missed in Jenkin's runs.
    No offense, but that scares me. If this strategy was so successful,
    why do you even need to clean anything up? You can accumulate cruft
    forever, right?
    Ha. Like any database, smaller ones perform better.
    We expect our tests to generally work in the face of a "dirty"
    database. If they don't, that's considered a flaw in the test.
    Which implies that you might be unknowingly relying on something a
    previous test did, a problem I've repeatedly encountered in poorly
    designed test suites.
    I just ran across a ticket now where our design was helpful, so I
    thought I would share it. The story goes like this:

    I was tracking down a test that sometimes failed. I found that the test
    was expecting a "no results" state on the page, but sometimes other test
    data created a "some results" state. The test failed at this point
    because there was actually a bug in a code. This bug was not found by
    the site's users, our client, ou development time, or directly the
    automated test itself, but only because the the environment it run it
    had some randomness in it.

    Often I do intentionally create isolation among my tests, and sometimes
    we have cases like this, which add value for us.
    Your tests run against a different test database per pid.

    Or you run them against multiple remote databases with
    TAP::Harness::Remote or TAP::Harness::Remote::EC2.

    Or you run them single-threaded in a single process instead of
    multiple processes.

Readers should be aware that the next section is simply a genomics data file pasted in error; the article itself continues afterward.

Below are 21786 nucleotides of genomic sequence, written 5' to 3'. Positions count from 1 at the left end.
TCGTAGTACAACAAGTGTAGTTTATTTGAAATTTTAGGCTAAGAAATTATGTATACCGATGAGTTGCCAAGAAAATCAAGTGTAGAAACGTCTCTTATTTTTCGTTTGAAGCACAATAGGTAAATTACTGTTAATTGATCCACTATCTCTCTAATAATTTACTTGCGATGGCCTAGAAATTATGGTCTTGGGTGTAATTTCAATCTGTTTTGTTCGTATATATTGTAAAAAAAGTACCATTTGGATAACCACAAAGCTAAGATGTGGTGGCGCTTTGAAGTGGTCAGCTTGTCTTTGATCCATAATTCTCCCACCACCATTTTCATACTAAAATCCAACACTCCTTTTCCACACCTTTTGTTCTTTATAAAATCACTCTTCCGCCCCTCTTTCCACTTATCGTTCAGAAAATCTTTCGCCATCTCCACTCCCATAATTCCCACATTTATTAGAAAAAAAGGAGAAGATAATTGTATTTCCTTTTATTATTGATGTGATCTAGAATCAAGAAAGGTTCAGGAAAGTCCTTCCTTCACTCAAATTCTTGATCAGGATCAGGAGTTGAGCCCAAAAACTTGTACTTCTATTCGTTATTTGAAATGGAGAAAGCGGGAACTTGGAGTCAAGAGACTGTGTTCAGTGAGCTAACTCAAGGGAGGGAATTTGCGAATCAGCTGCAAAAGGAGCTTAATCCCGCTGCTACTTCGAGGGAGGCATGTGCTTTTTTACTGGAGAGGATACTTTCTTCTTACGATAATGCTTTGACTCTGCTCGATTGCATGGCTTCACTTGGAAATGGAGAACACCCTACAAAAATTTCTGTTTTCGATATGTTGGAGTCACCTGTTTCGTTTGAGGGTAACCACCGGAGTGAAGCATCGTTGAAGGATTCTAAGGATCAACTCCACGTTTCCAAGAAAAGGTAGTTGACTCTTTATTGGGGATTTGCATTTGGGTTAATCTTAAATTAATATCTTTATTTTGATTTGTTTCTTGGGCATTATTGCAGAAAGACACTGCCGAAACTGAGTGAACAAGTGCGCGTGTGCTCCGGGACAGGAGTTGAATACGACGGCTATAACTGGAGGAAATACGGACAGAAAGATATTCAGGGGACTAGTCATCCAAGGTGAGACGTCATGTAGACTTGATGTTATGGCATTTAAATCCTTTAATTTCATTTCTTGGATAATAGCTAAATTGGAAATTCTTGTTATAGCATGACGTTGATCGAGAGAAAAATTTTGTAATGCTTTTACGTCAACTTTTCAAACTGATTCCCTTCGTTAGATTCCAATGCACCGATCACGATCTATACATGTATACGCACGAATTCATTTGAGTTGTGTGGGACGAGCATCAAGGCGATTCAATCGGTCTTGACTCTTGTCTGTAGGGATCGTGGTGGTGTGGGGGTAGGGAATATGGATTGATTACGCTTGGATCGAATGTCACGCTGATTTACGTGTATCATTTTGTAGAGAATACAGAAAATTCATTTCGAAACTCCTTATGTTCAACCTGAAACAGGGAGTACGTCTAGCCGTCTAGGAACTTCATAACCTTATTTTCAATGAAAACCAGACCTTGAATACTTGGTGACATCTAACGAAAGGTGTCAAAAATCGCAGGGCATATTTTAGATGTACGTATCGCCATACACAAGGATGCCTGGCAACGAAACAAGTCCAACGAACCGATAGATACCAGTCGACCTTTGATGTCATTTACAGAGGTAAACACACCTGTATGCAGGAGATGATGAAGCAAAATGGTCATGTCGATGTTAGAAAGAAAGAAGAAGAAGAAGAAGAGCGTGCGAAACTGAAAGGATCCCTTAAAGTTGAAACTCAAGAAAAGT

Or maybe profiling exposes issues that weren't previously apparent.

    Or you fall back on a truncating strategy instead of rebuilding
    (http://www.slideshare.net/Ovid/turbo-charged-test-suites-presentation).
    That's often a lot faster.

    There are so many ways of attacking this problem which don't involve
    trying to debug an unknown, non-deterministic state.
    And if I'm running 4 tests files in parallel, would you expect that I'm
    setting up and tearing down a database with 50 tables and significant
    database for each and every test file, so they don't interfere with each
    other?

    That seems rather wasteful, when we already have easy to implementation
    solutions to allow multiple tests to share the same database while still
    achieving isolation between them when needed.
    I'll be honest, I've been doing testing for a long, long time and this
    is the first time that I can recall anyone arguing for an approach
    like this. I'm not saying you're wrong, but you'll have to do a lot of
    work to convince people that starting out with an effectively random